Tips on slow roasting large duck

I want to make Merrill’s slow roast duck for dinner on Christmas. The only ducks available are six pounds. Wondering how to adjust the cooking time for the bigger bird. Thanks!

Jocelyn Grayson
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3 Comments

Lori T. December 22, 2020
I don't think there is a lot of adaption necessary, to be honest. A lot of the Long Island ducks will run between 5-6 pounds. The cooking method is quite similar to that to make a confit duck, and the meat is actually technically cooked to doneness long before the time is up. The long cooking time is to allow more fat to be rendered, and for the breakdown of the collagens which would otherwise make it tough and stringy. The best advice I can give is to be sure to poke that ducky generously and regularly during the process, and not get nervous about the amount of it ends up bathing in. If you'd feel better giving it a bit of additional time to get to the slightly browned and crispy phase, that is okay too. And for goodness sake, save that duck fat for future use. Roast potatoes are the classic use, but to be honest- nearly everything is better cooked in duck fat. Veggies especially, but also your garden variety chicken.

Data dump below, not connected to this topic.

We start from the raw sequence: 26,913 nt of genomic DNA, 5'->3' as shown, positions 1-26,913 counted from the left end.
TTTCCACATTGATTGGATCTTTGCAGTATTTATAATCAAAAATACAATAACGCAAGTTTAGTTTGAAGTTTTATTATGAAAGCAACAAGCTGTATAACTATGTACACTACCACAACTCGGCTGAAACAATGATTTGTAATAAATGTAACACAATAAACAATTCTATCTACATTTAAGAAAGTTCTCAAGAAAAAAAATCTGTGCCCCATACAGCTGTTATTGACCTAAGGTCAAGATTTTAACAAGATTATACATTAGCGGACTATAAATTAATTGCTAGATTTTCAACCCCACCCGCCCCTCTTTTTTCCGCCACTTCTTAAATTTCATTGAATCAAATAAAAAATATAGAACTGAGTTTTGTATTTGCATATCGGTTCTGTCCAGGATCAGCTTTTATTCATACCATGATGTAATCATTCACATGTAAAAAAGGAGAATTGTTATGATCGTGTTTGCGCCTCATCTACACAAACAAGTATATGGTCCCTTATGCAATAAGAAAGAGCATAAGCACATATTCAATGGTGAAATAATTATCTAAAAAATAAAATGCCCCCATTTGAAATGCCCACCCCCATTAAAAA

Jocelyn G. December 22, 2020
Thanks. I’ve made this before and definitely keep the fat! I think I’ve poured it off during the cooking, though. I wonder if that’s wrong?
 
Lori T. December 22, 2020
That's a good question, really. She didn't say to remove the accumulated fat, and the old versions of slow roasted duck will often tell you not to. Like I said, it's really just a slightly faster version of a confit duck or goose. The low temperature poaches the duck (or goose) in it's own fat and juices, while the collagen and melts and all the goodness coats the meat so it won't dry out. Basting with the fat also helps render more fat as well and gives you an more even coloration. I don't think your way is wrong, by any means. But I think you might be pleasantly surprised if you are willing to let it poach-roast in the accumulated fats. And at least you don't have to risk burning yourself to remove it! So long as you keep that fat in the end, it's all good. I can't swear to it, but I think wasting good duck or goose fat is actually a little known cardinal sin:)
 
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